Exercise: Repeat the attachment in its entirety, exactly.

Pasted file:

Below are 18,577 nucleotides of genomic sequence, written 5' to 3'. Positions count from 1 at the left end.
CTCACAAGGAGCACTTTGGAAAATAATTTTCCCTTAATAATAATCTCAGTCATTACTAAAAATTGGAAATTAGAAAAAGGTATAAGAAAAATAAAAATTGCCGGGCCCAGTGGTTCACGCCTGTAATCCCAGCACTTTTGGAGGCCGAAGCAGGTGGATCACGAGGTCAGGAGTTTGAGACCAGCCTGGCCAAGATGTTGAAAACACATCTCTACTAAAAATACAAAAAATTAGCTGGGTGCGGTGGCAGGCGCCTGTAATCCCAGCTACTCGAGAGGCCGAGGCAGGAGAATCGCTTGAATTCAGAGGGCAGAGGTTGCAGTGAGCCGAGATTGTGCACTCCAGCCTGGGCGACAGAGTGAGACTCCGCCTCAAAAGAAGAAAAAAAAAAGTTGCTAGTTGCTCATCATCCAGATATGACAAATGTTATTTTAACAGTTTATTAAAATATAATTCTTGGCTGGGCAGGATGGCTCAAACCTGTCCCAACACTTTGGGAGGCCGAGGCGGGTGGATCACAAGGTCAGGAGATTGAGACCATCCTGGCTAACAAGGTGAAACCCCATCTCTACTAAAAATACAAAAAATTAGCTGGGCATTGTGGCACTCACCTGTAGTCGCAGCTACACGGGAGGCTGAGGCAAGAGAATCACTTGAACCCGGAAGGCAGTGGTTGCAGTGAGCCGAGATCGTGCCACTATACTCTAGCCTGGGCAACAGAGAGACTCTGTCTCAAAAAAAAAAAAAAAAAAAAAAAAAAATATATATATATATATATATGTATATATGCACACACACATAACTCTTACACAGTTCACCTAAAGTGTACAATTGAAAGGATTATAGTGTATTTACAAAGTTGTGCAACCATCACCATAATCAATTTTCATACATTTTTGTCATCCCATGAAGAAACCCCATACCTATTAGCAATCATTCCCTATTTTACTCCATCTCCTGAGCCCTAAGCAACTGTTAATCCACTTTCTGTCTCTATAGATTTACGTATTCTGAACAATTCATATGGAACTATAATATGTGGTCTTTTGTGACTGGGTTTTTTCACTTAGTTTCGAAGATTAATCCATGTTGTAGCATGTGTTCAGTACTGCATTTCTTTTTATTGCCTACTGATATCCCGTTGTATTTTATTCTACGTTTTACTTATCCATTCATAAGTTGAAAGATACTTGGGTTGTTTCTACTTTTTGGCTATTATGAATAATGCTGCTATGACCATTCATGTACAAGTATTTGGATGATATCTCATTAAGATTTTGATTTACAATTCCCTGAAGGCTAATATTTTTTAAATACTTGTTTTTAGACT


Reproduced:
Below are 18,577 nucleotides of genomic sequence, written 5' to 3'. Positions count from 1 at the left end.
CTCACAAGGAGCACTTTGGAAAATAATTTTCCCTTAATAATAATCTCAGTCATTACTAAAAATTGGAAATTAGAAAAAGGTATAAGAAAAATAAAAATTGCCGGGCCCAGTGGTTCACGCCTGTAATCCCAGCACTTTTGGAGGCCGAAGCAGGTGGATCACGAGGTCAGGAGTTTGAGACCAGCCTGGCCAAGATGTTGAAAACACATCTCTACTAAAAATACAAAAAATTAGCTGGGTGCGGTGGCAGGCGCCTGTAATCCCAGCTACTCGAGAGGCCGAGGCAGGAGAATCGCTTGAATTCAGAGGGCAGAGGTTGCAGTGAGCCGAGATTGTGCACTCCAGCCTGGGCGACAGAGTGAGACTCCGCCTCAAAAGAAGAAAAAAAAAAGTTGCTAGTTGCTCATCATCCAGATATGACAAATGTTATTTTAACAGTTTATTAAAATATAATTCTTGGCTGGGCAGGATGGCTCAAACCTGTCCCAACACTTTGGGAGGCCGAGGCGGGTGGATCACAAGGTCAGGAGATTGAGACCATCCTGGCTAACAAGGTGAAACCCCATCTCTACTAAAAATACAAAAAATTAGCTGGGCATTGTGGCACTCACCTGTAGTCGCAGCTACACGGGAGGCTGAGGCAAGAGAATCACTTGAACCCGGAAGGCAGTGGTTGCAGTGAGCCGAGATCGTGCCACTATACTCTAGCCTGGGCAACAGAGAGACTCTGTCTCAAAAAAAAAAAAAAAAAAAAAAAAAAATATATATATATATATATATGTATATATGCACACACACATAACTCTTACACAGTTCACCTAAAGTGTACAATTGAAAGGATTATAGTGTATTTACAAAGTTGTGCAACCATCACCATAATCAATTTTCATACATTTTTGTCATCCCATGAAGAAACCCCATACCTATTAGCAATCATTCCCTATTTTACTCCATCTCCTGAGCCCTAAGCAACTGTTAATCCACTTTCTGTCTCTATAGATTTACGTATTCTGAACAATTCATATGGAACTATAATATGTGGTCTTTTGTGACTGGGTTTTTTCACTTAGTTTCGAAGATTAATCCATGTTGTAGCATGTGTTCAGTACTGCATTTCTTTTTATTGCCTACTGATATCCCGTTGTATTTTATTCTACGTTTTACTTATCCATTCATAAGTTGAAAGATACTTGGGTTGTTTCTACTTTTTGGCTATTATGAATAATGCTGCTATGACCATTCATGTACAAGTATTTGGATGATATCTCATTAAGATTTTGATTTACAATTCCCTGAAGGCTAATATTTTTTAAATACTTGTTTTTAGACT